Trump admin: We won't defend Obamacare

  • Trump admin: We won't defend Obamacare

Trump admin: We won't defend Obamacare

The Trump administration has elected not to defend key parts of the Affordable Care Act against a sweeping legal challenge filed by a group of conservative states, marking an unusual departure from the Justice Department's traditional responsibility to safeguard federal law.

The Justice Department rarely declines to argue in favor of existing law in court and this decision will put pressure on the Affordable Care Act, the formal name for former President Barack Obama's signature domestic achievement. The Justice Department, in backing the state's argument, is seeking to strike down two of Obamacare's most popular provisions: the rule that insurance companies can't turn someone away or charge them more based on a pre-existing condition, and the rule that limits how much insurers can charge older patients for their premiums.

The National Institute of Mental Health estimates that more than 16 million Americans suffer from depression each year.

She cited a report from health care think tank Kaiser Family Foundation that estimates more than 52 million Americans have pre-existing health problems that would "likely leave them uninsurable" if it weren't for the Affordable Care Act's regulations.

Since he took office in January 2017, Becerra has emerged as a top opponent of the Trump administration, filing more than 30 lawsuits on health care and other issues.

Although the challengers had suggested that "a chain reaction of failed policymaking" would occur once the mandate was invalidated, the government lawyers said that the challengers could not show that striking down the mandate and the closely-tied coverage clauses "means that the ACA necessarily ceases to implement any coherent federal policy". And because a scant majority of the Supreme Court had said it was Congress's taxing powers that saved the ACA from being unconstitutional, that protection was no longer there.

The administration does not go as far as the Texas attorney general and his counterparts.

Weighing in on a Texas challenge to the health law, the Justice Department argued that legally and practically the popular consumer protections can not be separated from the unpopular insurance mandate, which Congress has repealed, effective next year.

That penalty, Texas and the other conservative states argue, is so central to the law that without it, the rest can not stand.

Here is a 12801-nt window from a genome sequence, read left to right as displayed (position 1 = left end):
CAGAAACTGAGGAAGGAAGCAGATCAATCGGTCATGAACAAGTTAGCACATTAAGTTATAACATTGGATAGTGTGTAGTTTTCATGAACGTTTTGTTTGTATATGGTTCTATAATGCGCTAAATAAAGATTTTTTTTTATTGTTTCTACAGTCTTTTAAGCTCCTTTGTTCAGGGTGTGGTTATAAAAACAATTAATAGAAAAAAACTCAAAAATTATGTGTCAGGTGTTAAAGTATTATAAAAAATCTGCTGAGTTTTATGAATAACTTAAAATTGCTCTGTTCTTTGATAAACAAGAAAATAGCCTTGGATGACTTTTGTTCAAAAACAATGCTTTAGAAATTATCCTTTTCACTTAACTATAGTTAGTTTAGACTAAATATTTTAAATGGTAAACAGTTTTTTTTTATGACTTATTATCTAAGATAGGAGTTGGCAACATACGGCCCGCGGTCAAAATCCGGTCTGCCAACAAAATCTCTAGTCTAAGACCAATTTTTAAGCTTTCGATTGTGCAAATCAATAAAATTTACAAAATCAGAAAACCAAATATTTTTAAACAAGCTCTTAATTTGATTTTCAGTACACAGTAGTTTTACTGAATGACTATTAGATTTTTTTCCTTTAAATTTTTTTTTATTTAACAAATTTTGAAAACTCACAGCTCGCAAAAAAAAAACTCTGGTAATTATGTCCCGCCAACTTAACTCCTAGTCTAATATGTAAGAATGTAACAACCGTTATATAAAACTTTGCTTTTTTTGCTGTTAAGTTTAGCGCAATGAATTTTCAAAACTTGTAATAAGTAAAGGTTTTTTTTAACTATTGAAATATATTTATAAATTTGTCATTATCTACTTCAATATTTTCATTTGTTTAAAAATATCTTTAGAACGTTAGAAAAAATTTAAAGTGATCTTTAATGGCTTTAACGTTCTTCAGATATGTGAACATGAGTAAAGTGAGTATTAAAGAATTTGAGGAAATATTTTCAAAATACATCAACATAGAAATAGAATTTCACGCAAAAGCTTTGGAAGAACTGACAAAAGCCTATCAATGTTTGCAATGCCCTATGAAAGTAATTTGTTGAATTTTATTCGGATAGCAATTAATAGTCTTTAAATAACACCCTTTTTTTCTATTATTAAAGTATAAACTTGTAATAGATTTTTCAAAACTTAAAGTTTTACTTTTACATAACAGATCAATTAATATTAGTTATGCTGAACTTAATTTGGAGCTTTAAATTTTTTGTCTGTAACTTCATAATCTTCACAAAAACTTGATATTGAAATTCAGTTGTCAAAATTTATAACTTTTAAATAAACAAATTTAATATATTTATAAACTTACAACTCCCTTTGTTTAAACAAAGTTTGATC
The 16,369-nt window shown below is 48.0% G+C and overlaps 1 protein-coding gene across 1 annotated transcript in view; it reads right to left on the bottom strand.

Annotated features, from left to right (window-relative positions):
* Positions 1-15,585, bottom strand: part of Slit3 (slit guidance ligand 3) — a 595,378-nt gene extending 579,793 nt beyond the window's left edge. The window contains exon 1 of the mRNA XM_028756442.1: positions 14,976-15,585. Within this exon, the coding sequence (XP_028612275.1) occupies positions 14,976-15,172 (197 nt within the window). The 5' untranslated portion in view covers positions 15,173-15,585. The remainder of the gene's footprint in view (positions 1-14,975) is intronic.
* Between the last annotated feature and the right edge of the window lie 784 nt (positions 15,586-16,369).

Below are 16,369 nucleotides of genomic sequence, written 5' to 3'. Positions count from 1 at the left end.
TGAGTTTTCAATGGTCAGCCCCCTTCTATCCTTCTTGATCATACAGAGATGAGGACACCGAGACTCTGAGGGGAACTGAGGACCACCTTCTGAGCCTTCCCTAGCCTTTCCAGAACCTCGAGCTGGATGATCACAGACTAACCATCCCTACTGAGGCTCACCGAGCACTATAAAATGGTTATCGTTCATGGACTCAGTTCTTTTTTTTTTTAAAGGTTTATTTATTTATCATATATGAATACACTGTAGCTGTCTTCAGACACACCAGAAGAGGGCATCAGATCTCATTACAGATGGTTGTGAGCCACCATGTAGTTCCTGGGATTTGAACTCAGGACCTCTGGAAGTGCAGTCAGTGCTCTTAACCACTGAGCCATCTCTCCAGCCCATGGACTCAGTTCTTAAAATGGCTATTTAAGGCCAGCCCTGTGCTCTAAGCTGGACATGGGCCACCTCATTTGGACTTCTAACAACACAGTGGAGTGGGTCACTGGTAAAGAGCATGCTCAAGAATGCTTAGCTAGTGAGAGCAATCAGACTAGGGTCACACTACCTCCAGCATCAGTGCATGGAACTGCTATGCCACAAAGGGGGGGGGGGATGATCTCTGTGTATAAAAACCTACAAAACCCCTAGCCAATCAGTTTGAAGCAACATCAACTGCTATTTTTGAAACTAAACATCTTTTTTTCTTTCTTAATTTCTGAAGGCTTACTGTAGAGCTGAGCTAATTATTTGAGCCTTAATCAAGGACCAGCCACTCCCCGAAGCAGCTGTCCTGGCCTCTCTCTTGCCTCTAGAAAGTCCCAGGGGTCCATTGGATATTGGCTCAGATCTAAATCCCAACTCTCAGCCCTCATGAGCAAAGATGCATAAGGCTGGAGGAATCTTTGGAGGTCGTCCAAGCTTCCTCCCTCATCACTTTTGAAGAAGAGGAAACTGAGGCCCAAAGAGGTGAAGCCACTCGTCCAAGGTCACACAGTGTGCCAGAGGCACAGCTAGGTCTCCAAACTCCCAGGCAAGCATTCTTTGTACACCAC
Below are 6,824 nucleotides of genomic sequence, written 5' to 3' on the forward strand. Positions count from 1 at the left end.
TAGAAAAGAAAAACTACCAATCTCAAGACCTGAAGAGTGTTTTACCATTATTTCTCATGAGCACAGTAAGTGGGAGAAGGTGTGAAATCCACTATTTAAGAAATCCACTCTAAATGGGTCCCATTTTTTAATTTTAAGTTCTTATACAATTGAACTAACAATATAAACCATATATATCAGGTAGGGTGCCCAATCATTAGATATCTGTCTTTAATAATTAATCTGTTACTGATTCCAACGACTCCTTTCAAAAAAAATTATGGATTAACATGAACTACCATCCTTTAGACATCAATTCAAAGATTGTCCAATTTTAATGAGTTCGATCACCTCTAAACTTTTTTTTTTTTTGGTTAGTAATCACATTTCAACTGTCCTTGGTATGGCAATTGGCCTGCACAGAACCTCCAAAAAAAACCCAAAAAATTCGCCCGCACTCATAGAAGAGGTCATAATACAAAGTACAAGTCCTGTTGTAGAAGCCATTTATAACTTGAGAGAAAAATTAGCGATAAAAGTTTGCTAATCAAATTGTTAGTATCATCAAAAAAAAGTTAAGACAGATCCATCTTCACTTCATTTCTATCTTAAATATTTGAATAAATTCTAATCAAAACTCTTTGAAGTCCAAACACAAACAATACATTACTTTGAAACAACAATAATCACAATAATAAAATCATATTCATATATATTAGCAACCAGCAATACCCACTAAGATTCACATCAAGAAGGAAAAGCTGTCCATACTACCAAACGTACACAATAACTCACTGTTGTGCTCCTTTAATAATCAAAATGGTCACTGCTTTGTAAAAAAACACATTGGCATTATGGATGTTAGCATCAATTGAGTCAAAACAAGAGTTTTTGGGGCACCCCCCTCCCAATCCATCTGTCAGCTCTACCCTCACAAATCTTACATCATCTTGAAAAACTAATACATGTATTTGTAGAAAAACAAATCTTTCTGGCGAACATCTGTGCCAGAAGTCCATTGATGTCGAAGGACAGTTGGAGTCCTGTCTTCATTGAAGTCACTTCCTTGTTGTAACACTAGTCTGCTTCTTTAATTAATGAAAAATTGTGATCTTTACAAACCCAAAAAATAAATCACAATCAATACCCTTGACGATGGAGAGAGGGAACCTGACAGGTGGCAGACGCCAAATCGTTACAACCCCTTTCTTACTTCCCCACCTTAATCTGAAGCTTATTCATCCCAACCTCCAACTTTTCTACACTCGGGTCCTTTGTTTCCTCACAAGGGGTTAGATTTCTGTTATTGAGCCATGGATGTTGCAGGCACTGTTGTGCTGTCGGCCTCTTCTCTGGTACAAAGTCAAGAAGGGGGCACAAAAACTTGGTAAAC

"There is no doubt that Republicans are responsible for the rising cost of healthcare premiums and the high likelihood that many will no longer be able to afford basic care at all, and they will face serious blowback in the midterms", the House Democrats' campaign operation said in a statement.

Senate Democratic Leader Chuck Schumer urged President Donald Trump to reverse the decision.

The chances for that argument succeeding are viewed with deep skepticism by legal experts, in part because Congress itself indicated that the rest of ObamaCare could still stand without the mandate when it moved to repeal the tax penalty previous year.

House Republicans said Friday they aren't sweating the Trump administration's refusal to defend Obamacare against a lawsuit that could nix popular health care protections, saying the case is in its infancy and they acquitted themselves by offering an alternative health plan past year.

Bailey's spokesman Corey Uhden said Friday that he wouldn't comment on the constitutionality of the ACA provisions.

Diabetes, pregnancy and arthritis are all considered a pre-existing condition. In this case, California is leading a group of Democrat-led states in defending the law.

Just hours before the Justice Department officially withdrew from the case, three of the staff attorneys who had been working on it withdrew.

Dismantling the ACA could "push people into positions where they have to make decisions on whether they're going to get treatment or whether they're going to eat", said Charlie Quinn, CEO of RECAP, an Orange County nonprofit that provides social services. In May, the court allowed them to "intervene" in the case.

In parting company with the challenging states on their demand that all of the ACA be nullified, the Administration document said it was hypothetical speculation whether the entire program would collapse without the individual mandate and the related insurance coverage requirements.

Justice Department tells court it won't defend...

The suit is being heard by Judge Reed O'Connell, who was appointed by President George W. Bush and has ruled against the ACA in other cases the past few years.

Those with pre-existing conditions should continue being guaranteed coverage at affordable rates, said Orange County Legislator James O'Donnell, the Republican candidate for U.S. Rep. Sean Patrick Maloney's 18th District seat.